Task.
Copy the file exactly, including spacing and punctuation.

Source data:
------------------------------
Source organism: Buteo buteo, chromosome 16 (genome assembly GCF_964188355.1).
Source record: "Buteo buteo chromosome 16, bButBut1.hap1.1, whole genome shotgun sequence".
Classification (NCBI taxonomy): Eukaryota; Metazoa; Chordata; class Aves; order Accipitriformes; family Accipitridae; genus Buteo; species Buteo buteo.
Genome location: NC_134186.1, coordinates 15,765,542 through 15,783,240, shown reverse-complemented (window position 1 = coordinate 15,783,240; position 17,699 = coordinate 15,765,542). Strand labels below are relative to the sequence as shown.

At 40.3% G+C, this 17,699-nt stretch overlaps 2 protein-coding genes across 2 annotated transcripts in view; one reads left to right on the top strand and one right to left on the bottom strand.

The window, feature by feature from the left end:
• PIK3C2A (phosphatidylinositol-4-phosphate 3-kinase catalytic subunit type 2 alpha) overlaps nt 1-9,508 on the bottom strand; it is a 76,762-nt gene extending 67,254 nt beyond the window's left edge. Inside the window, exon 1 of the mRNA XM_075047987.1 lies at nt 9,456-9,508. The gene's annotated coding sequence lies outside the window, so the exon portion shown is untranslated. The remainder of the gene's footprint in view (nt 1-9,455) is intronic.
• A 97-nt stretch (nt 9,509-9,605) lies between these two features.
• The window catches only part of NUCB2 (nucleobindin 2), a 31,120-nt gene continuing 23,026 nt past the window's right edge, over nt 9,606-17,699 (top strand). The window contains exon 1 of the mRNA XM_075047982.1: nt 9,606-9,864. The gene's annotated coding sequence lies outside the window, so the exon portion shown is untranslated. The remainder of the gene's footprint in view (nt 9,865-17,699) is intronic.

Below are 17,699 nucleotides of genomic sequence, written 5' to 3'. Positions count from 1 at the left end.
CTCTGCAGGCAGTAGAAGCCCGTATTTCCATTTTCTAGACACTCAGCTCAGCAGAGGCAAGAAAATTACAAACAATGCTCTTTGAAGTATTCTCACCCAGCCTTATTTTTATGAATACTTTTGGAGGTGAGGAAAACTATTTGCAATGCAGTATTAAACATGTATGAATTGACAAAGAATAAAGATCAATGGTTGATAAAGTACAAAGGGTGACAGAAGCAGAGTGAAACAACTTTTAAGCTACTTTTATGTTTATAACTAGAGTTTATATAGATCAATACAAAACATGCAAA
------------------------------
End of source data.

Source organism: Buteo buteo, chromosome 16 (genome assembly GCF_964188355.1).
Source record: "Buteo buteo chromosome 16, bButBut1.hap1.1, whole genome shotgun sequence".
Classification (NCBI taxonomy): Eukaryota; Metazoa; Chordata; class Aves; order Accipitriformes; family Accipitridae; genus Buteo; species Buteo buteo.
Genome location: NC_134186.1, coordinates 15,765,542 through 15,783,240, shown reverse-complemented (window position 1 = coordinate 15,783,240; position 17,699 = coordinate 15,765,542). Strand labels below are relative to the sequence as shown.

At 40.3% G+C, this 17,699-nt stretch overlaps 2 protein-coding genes across 2 annotated transcripts in view; one reads left to right on the top strand and one right to left on the bottom strand.

The window, feature by feature from the left end:
• PIK3C2A (phosphatidylinositol-4-phosphate 3-kinase catalytic subunit type 2 alpha) overlaps nt 1-9,508 on the bottom strand; it is a 76,762-nt gene extending 67,254 nt beyond the window's left edge. Inside the window, exon 1 of the mRNA XM_075047987.1 lies at nt 9,456-9,508. The gene's annotated coding sequence lies outside the window, so the exon portion shown is untranslated. The remainder of the gene's footprint in view (nt 1-9,455) is intronic.
• A 97-nt stretch (nt 9,509-9,605) lies between these two features.
• The window catches only part of NUCB2 (nucleobindin 2), a 31,120-nt gene continuing 23,026 nt past the window's right edge, over nt 9,606-17,699 (top strand). The window contains exon 1 of the mRNA XM_075047982.1: nt 9,606-9,864. The gene's annotated coding sequence lies outside the window, so the exon portion shown is untranslated. The remainder of the gene's footprint in view (nt 9,865-17,699) is intronic.

Below are 17,699 nucleotides of genomic sequence, written 5' to 3'. Positions count from 1 at the left end.
CTCTGCAGGCAGTAGAAGCCCGTATTTCCATTTTCTAGACACTCAGCTCAGCAGAGGCAAGAAAATTACAAACAATGCTCTTTGAAGTATTCTCACCCAGCCTTATTTTTATGAATACTTTTGGAGGTGAGGAAAACTATTTGCAATGCAGTATTAAACATGTATGAATTGACAAAGAATAAAGATCAATGGTTGATAAAGTACAAAGGGTGACAGAAGCAGAGTGAAACAACTTTTAAGCTACTTTTATGTTTATAACTAGAGTTTATATAGATCAATACAAAACATGCAAA